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The Federal Trade Commission moved to reverseAltria Group Inc.’s troubled $12.8 billion deal to take a stake in vaping company Juul Labs Inc., saying the companies are competitors who shouldn’t be in business together.
The FTC said that as competitors, Altria and Juul monitored each other’s e-cigarette prices closely and “raced to innovate.” Altria, the maker of Marlboro cigarettes, also leveraged its ownership of leading brands across tobacco categories to secure favorable shelf space at retailers throughout the U.S., the complaint alleges.
“For several years, Altria and Juul were competitors in the market for closed-system e-cigarettes. By the end of 2018, Altria orchestrated its exit from the e-cigarette market and became Juul’s largest investor,” Ian Conner, Director of the Bureau of Competition, said in astatement. “Altria and Juul turned from competitors to collaborators by eliminating competition and sharing in Juul’s profits.”
The late 2018 investment for a 35% stake has become a headache for Altria, which has written down the investment twice, slashing the value of its investment to $4.2 billion in January. The deal was criticized from the start, with Altria investors bemoaning the price tag and longtime Juul employees saying the transaction flew in the face of Juul’s stated mission to rid the world of cigarettes.
The deal has given the largest U.S. cigarette maker a piece of the nation’s largest e-cigarette maker at a time when its main business is shrinking. Cigarette volumes have been falling for years, with manufacturers relying on price increases to boost profits.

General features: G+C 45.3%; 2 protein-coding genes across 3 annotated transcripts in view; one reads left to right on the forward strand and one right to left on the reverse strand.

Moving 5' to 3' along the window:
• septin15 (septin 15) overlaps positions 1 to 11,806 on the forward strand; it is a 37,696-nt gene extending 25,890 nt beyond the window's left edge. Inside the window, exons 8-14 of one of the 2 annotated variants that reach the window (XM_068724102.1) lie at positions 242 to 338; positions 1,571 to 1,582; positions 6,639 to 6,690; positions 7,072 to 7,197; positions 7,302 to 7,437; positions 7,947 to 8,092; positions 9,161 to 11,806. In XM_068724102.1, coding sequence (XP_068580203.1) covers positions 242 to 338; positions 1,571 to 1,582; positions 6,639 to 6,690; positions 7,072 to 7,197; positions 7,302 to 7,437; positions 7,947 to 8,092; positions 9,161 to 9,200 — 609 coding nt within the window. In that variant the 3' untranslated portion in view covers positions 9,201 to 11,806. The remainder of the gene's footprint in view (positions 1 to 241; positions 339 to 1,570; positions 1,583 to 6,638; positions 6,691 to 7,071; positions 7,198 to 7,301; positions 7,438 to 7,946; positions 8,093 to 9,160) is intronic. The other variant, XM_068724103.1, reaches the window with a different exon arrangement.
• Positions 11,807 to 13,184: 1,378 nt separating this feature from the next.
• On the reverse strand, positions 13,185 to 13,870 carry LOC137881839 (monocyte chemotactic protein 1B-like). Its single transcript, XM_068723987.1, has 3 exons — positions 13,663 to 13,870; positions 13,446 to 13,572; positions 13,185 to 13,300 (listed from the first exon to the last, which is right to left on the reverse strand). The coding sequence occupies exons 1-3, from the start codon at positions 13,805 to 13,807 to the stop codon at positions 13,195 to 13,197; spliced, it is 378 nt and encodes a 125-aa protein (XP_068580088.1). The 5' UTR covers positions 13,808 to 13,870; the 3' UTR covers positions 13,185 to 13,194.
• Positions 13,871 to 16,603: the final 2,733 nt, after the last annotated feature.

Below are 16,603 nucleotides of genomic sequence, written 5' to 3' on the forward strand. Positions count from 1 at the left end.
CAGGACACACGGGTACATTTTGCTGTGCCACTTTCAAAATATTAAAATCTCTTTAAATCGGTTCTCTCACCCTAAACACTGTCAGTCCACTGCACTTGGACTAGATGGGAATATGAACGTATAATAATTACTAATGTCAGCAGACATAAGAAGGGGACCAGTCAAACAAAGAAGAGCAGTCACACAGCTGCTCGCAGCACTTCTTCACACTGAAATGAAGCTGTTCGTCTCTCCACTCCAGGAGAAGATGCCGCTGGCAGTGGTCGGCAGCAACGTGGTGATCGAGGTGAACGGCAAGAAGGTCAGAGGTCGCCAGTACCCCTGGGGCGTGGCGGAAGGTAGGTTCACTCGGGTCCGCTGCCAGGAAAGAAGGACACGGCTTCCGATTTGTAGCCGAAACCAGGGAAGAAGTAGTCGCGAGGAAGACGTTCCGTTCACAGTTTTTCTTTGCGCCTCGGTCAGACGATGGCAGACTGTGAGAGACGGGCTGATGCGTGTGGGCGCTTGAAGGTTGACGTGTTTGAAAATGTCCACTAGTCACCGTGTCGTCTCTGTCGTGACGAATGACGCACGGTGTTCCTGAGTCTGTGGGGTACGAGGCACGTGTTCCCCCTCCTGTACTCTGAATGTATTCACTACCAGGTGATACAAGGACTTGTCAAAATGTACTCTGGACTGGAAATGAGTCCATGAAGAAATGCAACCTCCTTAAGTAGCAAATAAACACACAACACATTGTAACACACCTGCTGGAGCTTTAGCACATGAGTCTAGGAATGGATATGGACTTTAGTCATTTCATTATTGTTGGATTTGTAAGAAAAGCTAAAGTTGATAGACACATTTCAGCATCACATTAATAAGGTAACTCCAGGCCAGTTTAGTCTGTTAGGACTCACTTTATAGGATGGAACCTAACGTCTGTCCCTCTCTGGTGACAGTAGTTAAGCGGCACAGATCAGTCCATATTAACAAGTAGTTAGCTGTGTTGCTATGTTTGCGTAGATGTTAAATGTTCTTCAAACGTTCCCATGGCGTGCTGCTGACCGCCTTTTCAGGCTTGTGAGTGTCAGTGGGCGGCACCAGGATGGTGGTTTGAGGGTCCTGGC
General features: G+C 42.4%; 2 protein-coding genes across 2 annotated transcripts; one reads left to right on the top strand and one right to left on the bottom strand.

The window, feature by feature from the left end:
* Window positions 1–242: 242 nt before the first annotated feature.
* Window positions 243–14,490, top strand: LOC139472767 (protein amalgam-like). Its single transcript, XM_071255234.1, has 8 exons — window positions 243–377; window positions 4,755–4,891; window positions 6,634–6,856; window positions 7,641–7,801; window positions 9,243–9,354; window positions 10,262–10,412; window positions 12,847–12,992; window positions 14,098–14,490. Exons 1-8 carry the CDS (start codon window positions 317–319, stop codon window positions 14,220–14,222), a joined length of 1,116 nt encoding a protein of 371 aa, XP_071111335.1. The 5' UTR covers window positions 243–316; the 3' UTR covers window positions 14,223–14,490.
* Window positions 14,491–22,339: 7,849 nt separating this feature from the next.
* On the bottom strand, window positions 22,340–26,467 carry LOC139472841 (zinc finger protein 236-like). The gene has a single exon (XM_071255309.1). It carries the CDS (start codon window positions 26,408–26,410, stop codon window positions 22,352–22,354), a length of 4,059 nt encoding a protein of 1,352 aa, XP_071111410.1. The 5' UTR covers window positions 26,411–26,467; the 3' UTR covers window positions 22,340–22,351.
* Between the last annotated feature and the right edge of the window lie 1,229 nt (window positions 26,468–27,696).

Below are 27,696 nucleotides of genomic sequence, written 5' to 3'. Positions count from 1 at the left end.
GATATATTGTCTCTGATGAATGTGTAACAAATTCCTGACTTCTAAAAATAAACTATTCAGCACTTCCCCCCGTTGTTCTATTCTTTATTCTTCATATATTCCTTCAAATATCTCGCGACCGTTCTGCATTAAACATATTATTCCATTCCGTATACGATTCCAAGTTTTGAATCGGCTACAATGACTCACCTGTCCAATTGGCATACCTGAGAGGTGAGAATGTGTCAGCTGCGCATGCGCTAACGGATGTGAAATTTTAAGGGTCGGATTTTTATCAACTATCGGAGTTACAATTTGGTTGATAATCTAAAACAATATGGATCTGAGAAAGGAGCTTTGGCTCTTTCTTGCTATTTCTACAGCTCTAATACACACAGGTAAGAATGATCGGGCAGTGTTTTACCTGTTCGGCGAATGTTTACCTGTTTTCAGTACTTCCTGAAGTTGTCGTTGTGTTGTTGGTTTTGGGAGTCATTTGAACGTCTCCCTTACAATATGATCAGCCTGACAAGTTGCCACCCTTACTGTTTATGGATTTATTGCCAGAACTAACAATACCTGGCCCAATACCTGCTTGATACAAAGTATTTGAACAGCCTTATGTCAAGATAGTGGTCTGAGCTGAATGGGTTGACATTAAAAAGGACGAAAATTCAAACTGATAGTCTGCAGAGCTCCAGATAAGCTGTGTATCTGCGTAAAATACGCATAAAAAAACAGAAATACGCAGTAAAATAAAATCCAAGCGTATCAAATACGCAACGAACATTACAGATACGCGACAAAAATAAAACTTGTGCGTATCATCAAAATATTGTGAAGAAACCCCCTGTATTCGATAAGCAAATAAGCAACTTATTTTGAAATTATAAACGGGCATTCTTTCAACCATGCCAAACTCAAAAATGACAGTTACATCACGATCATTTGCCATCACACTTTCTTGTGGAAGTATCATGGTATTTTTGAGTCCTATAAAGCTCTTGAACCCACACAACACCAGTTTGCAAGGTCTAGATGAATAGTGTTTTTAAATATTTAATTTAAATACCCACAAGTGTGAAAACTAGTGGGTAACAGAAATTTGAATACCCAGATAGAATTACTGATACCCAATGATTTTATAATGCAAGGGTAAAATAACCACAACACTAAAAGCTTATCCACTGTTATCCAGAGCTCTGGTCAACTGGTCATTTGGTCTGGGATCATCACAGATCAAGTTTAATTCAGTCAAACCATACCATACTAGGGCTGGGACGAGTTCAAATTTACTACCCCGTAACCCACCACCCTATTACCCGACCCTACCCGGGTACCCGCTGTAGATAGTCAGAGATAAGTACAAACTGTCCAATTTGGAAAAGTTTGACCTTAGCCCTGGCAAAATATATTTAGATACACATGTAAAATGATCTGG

The FTC said Altria’s acquisition of Juul shares amount to “an unreasonable restraint of trade” and “substantially lessened competition” under antitrust laws.
The U.S. Securities and Exchange Commission is investigating the deal, according to a report last month from the Wall Street Journal.
Altria has been “highly disappointed” in the investment, Chief Executive Officer Howard Willard said in January.
Altria in January narrowed the terms of its cooperation with Juul, saying it would no longer give it marketing help and would instead focus solely on helping Juul steer through its growing regulatory challenges. Juul planned restructure its board if it received antitrust clearance. It planned to include two directors designated by Altria, three independent directors, the Juul CEO and three directors designated by Juul stockholders other than Altria.
An administrative trial is set to begin on Jan. 5, 2021.
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